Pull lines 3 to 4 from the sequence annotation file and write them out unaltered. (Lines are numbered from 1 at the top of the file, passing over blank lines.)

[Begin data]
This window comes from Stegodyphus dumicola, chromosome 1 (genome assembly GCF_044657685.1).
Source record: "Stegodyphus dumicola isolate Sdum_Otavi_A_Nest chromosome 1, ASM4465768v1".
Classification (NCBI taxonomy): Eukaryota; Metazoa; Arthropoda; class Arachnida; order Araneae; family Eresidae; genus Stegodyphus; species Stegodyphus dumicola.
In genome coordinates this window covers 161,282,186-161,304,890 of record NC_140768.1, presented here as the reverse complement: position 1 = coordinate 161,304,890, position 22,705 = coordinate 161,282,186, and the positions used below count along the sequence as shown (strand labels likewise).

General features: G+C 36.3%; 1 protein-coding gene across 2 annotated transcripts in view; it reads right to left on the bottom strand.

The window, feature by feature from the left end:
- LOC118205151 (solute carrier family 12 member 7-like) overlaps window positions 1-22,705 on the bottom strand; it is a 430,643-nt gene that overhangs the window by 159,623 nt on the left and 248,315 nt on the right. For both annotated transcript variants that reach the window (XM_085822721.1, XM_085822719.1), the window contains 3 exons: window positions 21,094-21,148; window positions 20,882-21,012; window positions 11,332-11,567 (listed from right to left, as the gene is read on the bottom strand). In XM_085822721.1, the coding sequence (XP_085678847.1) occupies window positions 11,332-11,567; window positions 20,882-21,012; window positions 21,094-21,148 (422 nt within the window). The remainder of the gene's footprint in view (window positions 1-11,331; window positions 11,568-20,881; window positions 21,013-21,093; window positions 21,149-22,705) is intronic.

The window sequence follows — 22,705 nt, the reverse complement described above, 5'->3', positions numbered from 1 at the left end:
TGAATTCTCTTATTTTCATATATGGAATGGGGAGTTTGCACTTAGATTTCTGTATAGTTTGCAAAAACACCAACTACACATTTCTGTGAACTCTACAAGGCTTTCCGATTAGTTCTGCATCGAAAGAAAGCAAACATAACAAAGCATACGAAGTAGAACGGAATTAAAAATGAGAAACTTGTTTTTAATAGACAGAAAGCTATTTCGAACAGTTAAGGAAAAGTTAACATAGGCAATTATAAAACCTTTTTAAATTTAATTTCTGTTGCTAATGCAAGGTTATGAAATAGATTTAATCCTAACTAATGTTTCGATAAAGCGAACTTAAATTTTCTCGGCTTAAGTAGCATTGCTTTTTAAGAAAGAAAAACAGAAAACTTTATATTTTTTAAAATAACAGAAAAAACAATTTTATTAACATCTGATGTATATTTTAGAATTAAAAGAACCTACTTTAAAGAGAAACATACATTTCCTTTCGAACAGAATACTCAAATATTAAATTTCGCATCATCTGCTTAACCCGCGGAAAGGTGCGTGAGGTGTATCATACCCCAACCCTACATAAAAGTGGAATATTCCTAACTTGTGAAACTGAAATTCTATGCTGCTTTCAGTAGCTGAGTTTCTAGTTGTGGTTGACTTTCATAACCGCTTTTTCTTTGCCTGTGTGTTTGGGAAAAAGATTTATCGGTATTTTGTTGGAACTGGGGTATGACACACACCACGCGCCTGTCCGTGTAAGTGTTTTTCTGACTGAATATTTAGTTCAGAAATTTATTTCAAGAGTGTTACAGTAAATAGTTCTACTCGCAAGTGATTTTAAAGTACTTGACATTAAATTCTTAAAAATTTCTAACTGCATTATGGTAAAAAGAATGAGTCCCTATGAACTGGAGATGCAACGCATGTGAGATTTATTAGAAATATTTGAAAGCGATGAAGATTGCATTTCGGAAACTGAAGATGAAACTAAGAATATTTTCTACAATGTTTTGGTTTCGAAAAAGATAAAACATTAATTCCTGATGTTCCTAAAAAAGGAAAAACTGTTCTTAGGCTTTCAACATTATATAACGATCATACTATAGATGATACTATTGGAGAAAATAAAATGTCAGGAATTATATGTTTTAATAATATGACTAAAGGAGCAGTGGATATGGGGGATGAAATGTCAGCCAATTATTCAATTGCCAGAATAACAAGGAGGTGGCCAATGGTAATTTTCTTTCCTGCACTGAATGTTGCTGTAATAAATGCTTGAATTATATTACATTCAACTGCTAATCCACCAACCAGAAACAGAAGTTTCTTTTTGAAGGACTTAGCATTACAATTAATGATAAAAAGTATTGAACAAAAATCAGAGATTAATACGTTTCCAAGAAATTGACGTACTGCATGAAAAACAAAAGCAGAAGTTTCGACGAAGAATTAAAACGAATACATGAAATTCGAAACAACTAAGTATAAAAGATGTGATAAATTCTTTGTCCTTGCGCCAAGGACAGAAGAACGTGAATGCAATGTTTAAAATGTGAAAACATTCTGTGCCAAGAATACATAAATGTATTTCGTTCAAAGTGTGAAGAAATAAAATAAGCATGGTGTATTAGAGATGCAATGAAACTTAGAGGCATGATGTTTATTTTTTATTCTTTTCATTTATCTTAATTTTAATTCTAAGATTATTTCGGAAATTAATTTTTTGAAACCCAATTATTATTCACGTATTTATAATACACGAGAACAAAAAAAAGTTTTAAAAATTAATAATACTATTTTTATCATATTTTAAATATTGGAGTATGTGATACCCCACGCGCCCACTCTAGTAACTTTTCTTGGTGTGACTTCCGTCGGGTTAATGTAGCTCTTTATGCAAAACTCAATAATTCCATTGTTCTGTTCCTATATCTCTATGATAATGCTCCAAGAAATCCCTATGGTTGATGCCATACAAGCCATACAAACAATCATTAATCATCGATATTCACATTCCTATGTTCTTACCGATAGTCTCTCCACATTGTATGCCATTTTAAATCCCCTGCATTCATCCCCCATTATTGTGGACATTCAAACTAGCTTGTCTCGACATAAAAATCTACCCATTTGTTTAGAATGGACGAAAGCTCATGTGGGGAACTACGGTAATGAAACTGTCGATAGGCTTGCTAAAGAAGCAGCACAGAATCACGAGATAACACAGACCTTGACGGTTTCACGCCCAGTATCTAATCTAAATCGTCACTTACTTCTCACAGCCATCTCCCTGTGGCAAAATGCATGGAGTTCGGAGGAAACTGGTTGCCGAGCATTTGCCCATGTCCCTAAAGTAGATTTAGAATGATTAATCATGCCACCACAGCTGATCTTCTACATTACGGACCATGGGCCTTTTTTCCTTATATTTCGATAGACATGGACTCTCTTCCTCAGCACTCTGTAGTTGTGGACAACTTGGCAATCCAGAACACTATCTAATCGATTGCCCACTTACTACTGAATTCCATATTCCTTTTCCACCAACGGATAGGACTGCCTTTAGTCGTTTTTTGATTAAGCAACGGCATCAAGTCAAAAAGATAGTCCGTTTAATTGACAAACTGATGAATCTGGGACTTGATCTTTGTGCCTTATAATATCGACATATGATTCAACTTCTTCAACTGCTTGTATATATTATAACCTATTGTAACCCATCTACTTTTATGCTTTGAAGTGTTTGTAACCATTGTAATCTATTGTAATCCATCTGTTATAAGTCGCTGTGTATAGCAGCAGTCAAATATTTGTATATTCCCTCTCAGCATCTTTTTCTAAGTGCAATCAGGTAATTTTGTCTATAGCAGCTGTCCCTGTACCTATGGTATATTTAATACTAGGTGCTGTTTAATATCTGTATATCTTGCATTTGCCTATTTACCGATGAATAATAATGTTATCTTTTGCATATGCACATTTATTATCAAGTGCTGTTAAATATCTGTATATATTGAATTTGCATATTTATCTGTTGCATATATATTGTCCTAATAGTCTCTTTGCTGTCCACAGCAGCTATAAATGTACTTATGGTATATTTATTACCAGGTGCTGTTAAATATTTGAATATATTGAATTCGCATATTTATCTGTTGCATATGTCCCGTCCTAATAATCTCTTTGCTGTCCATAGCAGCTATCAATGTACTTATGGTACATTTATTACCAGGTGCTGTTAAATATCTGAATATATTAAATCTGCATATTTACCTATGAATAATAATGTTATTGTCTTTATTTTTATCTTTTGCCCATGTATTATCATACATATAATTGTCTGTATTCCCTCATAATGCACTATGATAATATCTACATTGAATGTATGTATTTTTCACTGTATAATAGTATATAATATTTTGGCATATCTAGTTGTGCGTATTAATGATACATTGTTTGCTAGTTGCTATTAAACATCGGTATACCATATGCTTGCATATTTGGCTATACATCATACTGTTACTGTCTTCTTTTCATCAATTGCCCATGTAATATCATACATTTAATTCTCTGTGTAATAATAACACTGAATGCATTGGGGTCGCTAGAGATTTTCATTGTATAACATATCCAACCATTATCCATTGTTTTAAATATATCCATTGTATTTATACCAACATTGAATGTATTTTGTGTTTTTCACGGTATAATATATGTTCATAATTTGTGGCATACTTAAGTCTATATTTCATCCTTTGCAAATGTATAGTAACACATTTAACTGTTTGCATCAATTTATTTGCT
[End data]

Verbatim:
Classification (NCBI taxonomy): Eukaryota; Metazoa; Arthropoda; class Arachnida; order Araneae; family Eresidae; genus Stegodyphus; species Stegodyphus dumicola.
In genome coordinates this window covers 161,282,186-161,304,890 of record NC_140768.1, presented here as the reverse complement: position 1 = coordinate 161,304,890, position 22,705 = coordinate 161,282,186, and the positions used below count along the sequence as shown (strand labels likewise).